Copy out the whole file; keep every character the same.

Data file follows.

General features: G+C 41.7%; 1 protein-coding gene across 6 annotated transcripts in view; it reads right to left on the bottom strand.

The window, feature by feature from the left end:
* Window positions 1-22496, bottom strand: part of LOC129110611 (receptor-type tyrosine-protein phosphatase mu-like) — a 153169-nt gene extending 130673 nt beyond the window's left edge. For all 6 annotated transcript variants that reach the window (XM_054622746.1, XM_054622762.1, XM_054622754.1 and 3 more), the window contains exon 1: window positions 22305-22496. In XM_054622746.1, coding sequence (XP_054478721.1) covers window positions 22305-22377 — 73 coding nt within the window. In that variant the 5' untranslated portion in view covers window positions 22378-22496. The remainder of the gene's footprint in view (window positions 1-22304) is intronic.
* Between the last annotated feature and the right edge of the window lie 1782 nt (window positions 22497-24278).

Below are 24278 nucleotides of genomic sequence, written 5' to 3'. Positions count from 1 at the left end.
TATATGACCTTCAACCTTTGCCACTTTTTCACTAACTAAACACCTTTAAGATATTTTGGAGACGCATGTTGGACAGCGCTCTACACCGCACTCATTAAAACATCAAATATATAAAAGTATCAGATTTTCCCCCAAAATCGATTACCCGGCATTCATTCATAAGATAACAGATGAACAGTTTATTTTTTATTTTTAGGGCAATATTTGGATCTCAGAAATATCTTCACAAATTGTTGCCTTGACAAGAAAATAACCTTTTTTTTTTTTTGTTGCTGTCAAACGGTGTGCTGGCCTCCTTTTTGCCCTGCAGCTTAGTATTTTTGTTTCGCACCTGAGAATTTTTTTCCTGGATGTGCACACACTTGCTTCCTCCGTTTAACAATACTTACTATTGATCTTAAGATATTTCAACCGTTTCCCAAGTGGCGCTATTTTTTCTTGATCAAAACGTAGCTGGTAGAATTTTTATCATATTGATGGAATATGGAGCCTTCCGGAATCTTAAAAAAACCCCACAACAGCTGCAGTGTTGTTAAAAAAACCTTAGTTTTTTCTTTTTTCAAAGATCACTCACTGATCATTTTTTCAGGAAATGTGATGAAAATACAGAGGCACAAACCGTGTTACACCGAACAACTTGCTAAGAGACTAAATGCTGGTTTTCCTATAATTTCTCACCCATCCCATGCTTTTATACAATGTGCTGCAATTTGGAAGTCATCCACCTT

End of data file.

General features: G+C 41.7%; 1 protein-coding gene across 6 annotated transcripts in view; it reads right to left on the bottom strand.

The window, feature by feature from the left end:
* Window positions 1-22496, bottom strand: part of LOC129110611 (receptor-type tyrosine-protein phosphatase mu-like) — a 153169-nt gene extending 130673 nt beyond the window's left edge. For all 6 annotated transcript variants that reach the window (XM_054622746.1, XM_054622762.1, XM_054622754.1 and 3 more), the window contains exon 1: window positions 22305-22496. In XM_054622746.1, coding sequence (XP_054478721.1) covers window positions 22305-22377 — 73 coding nt within the window. In that variant the 5' untranslated portion in view covers window positions 22378-22496. The remainder of the gene's footprint in view (window positions 1-22304) is intronic.
* Between the last annotated feature and the right edge of the window lie 1782 nt (window positions 22497-24278).

Below are 24278 nucleotides of genomic sequence, written 5' to 3'. Positions count from 1 at the left end.
TATATGACCTTCAACCTTTGCCACTTTTTCACTAACTAAACACCTTTAAGATATTTTGGAGACGCATGTTGGACAGCGCTCTACACCGCACTCATTAAAACATCAAATATATAAAAGTATCAGATTTTCCCCCAAAATCGATTACCCGGCATTCATTCATAAGATAACAGATGAACAGTTTATTTTTTATTTTTAGGGCAATATTTGGATCTCAGAAATATCTTCACAAATTGTTGCCTTGACAAGAAAATAACCTTTTTTTTTTTTTGTTGCTGTCAAACGGTGTGCTGGCCTCCTTTTTGCCCTGCAGCTTAGTATTTTTGTTTCGCACCTGAGAATTTTTTTCCTGGATGTGCACACACTTGCTTCCTCCGTTTAACAATACTTACTATTGATCTTAAGATATTTCAACCGTTTCCCAAGTGGCGCTATTTTTTCTTGATCAAAACGTAGCTGGTAGAATTTTTATCATATTGATGGAATATGGAGCCTTCCGGAATCTTAAAAAAACCCCACAACAGCTGCAGTGTTGTTAAAAAAACCTTAGTTTTTTCTTTTTTCAAAGATCACTCACTGATCATTTTTTCAGGAAATGTGATGAAAATACAGAGGCACAAACCGTGTTACACCGAACAACTTGCTAAGAGACTAAATGCTGGTTTTCCTATAATTTCTCACCCATCCCATGCTTTTATACAATGTGCTGCAATTTGGAAGTCATCCACCTT